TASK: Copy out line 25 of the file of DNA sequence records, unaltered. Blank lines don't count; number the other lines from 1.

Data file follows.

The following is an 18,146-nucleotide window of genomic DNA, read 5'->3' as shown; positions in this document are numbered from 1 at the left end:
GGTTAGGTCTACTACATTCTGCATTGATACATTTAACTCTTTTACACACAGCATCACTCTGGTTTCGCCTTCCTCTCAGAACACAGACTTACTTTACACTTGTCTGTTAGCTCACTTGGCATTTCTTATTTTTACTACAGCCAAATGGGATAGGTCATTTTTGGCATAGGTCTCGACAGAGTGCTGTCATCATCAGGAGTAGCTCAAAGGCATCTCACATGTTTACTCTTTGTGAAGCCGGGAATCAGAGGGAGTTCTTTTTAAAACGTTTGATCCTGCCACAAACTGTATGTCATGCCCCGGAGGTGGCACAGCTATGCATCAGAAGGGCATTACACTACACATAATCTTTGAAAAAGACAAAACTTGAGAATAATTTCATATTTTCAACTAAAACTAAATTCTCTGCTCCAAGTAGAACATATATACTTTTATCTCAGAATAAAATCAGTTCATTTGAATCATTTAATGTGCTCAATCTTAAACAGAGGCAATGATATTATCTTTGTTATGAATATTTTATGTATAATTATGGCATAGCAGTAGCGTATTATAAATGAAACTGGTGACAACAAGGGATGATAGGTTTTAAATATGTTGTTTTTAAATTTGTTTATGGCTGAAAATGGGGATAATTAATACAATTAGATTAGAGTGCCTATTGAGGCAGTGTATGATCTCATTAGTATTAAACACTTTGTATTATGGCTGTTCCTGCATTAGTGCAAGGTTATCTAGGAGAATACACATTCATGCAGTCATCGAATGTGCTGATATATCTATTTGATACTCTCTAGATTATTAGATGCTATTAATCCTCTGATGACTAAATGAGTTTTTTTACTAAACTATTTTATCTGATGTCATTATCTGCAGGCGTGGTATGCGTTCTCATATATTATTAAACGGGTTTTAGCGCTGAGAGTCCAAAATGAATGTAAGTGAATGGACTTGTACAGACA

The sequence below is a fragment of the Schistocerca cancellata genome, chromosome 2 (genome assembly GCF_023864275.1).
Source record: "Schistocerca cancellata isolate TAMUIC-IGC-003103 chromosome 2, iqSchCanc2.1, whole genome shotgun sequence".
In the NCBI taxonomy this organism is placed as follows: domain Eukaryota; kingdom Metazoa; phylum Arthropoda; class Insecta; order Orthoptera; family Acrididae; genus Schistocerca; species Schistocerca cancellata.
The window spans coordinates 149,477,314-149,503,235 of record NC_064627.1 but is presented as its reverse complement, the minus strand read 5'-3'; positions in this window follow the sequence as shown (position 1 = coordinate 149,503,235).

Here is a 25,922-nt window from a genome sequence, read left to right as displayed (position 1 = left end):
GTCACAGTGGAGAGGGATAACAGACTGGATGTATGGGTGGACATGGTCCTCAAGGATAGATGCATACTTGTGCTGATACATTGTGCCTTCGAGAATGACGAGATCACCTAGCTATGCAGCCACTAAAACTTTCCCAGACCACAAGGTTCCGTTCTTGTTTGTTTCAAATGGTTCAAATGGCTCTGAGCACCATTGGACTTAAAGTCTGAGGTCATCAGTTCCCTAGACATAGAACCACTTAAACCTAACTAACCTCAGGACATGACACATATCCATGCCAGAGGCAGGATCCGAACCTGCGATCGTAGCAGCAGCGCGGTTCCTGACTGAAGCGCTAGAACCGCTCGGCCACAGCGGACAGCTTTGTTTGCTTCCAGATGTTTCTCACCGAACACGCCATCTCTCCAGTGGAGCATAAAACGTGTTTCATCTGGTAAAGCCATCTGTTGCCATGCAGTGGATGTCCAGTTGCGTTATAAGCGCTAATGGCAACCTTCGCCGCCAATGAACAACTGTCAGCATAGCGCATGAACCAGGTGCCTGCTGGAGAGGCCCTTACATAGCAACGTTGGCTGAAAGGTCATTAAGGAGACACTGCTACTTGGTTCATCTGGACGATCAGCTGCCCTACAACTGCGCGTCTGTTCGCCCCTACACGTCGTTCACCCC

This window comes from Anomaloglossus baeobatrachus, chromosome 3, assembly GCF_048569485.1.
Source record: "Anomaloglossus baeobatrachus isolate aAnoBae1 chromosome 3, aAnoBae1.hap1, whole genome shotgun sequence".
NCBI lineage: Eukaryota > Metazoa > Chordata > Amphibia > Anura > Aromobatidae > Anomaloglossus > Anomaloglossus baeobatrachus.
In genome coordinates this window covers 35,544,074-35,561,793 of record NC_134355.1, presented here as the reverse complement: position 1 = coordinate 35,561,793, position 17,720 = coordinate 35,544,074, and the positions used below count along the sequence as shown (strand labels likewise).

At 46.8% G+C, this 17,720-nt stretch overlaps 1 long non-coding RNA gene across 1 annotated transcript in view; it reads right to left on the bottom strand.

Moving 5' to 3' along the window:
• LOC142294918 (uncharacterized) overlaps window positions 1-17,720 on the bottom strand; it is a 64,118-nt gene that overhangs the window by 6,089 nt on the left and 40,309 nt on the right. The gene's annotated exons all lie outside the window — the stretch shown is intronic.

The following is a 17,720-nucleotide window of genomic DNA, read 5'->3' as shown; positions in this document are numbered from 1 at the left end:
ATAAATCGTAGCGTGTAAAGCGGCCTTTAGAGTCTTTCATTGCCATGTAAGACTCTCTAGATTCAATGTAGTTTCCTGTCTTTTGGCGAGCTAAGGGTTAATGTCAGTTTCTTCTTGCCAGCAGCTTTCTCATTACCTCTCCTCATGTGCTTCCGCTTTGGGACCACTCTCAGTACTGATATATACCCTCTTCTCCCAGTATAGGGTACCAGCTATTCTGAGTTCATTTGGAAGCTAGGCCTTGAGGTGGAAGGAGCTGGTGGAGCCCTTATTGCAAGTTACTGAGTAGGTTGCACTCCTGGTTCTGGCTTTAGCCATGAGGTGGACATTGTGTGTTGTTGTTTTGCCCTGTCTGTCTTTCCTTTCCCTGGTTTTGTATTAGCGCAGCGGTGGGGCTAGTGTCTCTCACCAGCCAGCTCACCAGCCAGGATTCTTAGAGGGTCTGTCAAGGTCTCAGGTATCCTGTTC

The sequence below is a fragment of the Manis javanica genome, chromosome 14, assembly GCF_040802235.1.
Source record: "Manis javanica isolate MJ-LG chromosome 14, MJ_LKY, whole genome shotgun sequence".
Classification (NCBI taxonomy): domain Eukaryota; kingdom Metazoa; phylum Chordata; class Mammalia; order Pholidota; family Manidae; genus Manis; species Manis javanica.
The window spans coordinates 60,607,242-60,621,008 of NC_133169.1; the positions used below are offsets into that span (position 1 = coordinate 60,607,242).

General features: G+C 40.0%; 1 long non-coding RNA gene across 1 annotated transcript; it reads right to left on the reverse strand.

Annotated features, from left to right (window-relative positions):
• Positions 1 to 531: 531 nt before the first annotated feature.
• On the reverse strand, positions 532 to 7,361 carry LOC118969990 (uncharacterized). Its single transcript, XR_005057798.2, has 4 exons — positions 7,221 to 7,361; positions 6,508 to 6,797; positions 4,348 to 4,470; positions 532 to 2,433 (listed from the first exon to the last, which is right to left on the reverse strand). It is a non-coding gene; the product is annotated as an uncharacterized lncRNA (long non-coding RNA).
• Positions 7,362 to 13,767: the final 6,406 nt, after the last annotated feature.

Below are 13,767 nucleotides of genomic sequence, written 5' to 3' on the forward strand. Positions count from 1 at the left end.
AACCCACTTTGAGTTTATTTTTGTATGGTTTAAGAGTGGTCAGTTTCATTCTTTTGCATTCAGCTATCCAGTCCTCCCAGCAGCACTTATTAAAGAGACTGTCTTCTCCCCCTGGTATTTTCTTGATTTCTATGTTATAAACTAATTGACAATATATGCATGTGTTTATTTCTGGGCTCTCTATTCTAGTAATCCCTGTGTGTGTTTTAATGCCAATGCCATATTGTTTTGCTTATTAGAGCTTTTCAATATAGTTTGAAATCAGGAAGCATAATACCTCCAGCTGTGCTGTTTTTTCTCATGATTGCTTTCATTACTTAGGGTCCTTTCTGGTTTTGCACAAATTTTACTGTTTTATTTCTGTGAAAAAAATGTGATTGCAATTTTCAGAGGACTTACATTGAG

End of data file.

• On the reverse strand, positions 532 to 7,361 carry LOC118969990 (uncharacterized). Its single transcript, XR_005057798.2, has 4 exons — positions 7,221 to 7,361; positions 6,508 to 6,797; positions 4,348 to 4,470; positions 532 to 2,433 (listed from the first exon to the last, which is right to left on the reverse strand). It is a non-coding gene; the product is annotated as an uncharacterized lncRNA (long non-coding RNA).